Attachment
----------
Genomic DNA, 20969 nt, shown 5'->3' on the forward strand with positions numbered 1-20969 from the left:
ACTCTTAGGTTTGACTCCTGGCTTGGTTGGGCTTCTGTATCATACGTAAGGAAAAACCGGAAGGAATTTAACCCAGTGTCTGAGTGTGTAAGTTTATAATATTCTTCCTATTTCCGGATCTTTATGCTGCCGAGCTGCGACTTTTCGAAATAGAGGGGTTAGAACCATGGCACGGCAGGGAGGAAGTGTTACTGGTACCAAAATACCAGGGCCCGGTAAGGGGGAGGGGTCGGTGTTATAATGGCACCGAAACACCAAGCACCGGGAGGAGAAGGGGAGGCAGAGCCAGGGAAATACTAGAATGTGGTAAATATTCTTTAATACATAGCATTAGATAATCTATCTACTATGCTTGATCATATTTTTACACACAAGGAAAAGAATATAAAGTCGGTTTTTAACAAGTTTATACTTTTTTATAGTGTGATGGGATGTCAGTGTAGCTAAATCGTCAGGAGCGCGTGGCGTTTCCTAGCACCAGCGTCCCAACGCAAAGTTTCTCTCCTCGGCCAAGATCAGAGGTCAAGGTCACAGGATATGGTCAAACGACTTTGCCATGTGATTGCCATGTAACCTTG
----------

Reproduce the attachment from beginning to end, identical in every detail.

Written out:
Genomic DNA, 20969 nt, shown 5'->3' on the forward strand with positions numbered 1-20969 from the left:
ACTCTTAGGTTTGACTCCTGGCTTGGTTGGGCTTCTGTATCATACGTAAGGAAAAACCGGAAGGAATTTAACCCAGTGTCTGAGTGTGTAAGTTTATAATATTCTTCCTATTTCCGGATCTTTATGCTGCCGAGCTGCGACTTTTCGAAATAGAGGGGTTAGAACCATGGCACGGCAGGGAGGAAGTGTTACTGGTACCAAAATACCAGGGCCCGGTAAGGGGGAGGGGTCGGTGTTATAATGGCACCGAAACACCAAGCACCGGGAGGAGAAGGGGAGGCAGAGCCAGGGAAATACTAGAATGTGGTAAATATTCTTTAATACATAGCATTAGATAATCTATCTACTATGCTTGATCATATTTTTACACACAAGGAAAAGAATATAAAGTCGGTTTTTAACAAGTTTATACTTTTTTATAGTGTGATGGGATGTCAGTGTAGCTAAATCGTCAGGAGCGCGTGGCGTTTCCTAGCACCAGCGTCCCAACGCAAAGTTTCTCTCCTCGGCCAAGATCAGAGGTCAAGGTCACAGGATATGGTCAAACGACTTTGCCATGTGATTGCCATGTAACCTTG